THE STRAD RECOMMENDS
The Strad issue
A new touchstone in an economical one-disc collection of Britten’s three numbered quartets
Having passed through a period when I favoured the exceptionally dramatic view of Britten’s three quartets from the Belcea Quartet (EMI), I found more to enjoy with the arrival of a literal approach to the printed scores from the Maggini Quartet (Naxos). Now we have the best of both worlds in this new recording from the Takács Quartet.
Although at times the players employ daringly fast tempos, as in the opening movement of the First Quartet, their clarity and rhythmic exactitude remove any sense of undue haste. The third movement is also taken much quicker than in the Maggini’s more intense reading, and by lightening the texture they lessen the contrast with a finale that can easily sound frothy in other hands. The careful placement of the quiet cello pizzicatos that close the opening movement of the Second Quartet is indicative of the depth of thought that the Takács players bring to the whole cycle, and their final Chacony has plenty of urgency.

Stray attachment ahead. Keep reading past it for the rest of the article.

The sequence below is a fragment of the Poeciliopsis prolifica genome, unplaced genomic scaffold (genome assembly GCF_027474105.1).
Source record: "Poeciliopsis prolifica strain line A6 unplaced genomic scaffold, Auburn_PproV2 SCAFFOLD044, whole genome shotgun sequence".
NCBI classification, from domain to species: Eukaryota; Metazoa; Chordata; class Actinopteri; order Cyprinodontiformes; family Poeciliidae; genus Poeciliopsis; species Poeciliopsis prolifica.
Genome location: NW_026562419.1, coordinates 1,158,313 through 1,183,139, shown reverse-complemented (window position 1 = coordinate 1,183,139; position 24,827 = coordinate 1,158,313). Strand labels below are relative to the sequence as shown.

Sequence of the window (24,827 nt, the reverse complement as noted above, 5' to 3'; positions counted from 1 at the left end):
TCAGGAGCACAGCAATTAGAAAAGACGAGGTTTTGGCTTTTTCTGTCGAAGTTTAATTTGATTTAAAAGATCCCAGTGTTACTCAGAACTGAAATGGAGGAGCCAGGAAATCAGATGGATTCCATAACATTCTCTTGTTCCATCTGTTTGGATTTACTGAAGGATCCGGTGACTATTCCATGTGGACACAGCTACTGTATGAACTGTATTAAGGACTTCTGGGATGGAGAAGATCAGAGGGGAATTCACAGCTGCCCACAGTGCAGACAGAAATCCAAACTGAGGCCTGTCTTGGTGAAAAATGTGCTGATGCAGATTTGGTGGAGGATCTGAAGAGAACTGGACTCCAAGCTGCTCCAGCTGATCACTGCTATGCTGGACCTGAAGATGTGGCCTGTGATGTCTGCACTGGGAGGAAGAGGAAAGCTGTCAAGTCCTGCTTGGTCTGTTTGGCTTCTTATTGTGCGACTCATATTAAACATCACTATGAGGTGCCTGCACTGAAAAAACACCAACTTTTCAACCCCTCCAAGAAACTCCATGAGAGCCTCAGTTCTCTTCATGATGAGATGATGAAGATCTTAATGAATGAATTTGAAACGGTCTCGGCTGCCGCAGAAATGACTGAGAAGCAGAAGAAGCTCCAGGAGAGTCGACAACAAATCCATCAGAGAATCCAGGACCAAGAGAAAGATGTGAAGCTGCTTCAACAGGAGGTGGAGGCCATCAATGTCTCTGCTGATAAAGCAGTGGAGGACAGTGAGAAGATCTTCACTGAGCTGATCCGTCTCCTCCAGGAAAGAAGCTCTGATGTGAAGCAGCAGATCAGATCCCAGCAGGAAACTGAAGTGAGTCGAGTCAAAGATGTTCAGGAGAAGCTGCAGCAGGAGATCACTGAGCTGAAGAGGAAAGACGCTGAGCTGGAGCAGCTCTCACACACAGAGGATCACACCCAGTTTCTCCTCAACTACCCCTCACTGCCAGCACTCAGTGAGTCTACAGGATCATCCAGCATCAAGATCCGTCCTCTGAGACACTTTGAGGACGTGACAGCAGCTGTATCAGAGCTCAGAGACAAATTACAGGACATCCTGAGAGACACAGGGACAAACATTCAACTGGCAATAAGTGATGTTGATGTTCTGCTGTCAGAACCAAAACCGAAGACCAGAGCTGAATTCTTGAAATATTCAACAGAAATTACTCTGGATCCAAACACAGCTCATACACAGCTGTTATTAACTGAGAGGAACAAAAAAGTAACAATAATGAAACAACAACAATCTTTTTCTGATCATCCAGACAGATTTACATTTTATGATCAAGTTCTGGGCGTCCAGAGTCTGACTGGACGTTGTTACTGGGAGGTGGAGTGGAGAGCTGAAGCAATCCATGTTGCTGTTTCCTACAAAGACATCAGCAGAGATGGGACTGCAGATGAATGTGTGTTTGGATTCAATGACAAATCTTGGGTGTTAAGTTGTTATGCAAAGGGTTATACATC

The Third Quartet, as we often find, is the most difficult to hold together, though here the problem is circumvented by adopting an energetic approach until the final Passacaglia, which is approached with an unadorned sadness. I would not want to be without the Maggini, but the Takács has set a new benchmark for these works, in excellent recorded sound.
Clip: Britten String Quartet no.1 in D major, op.25 – 1 Andante sostenuto – Allegro vivo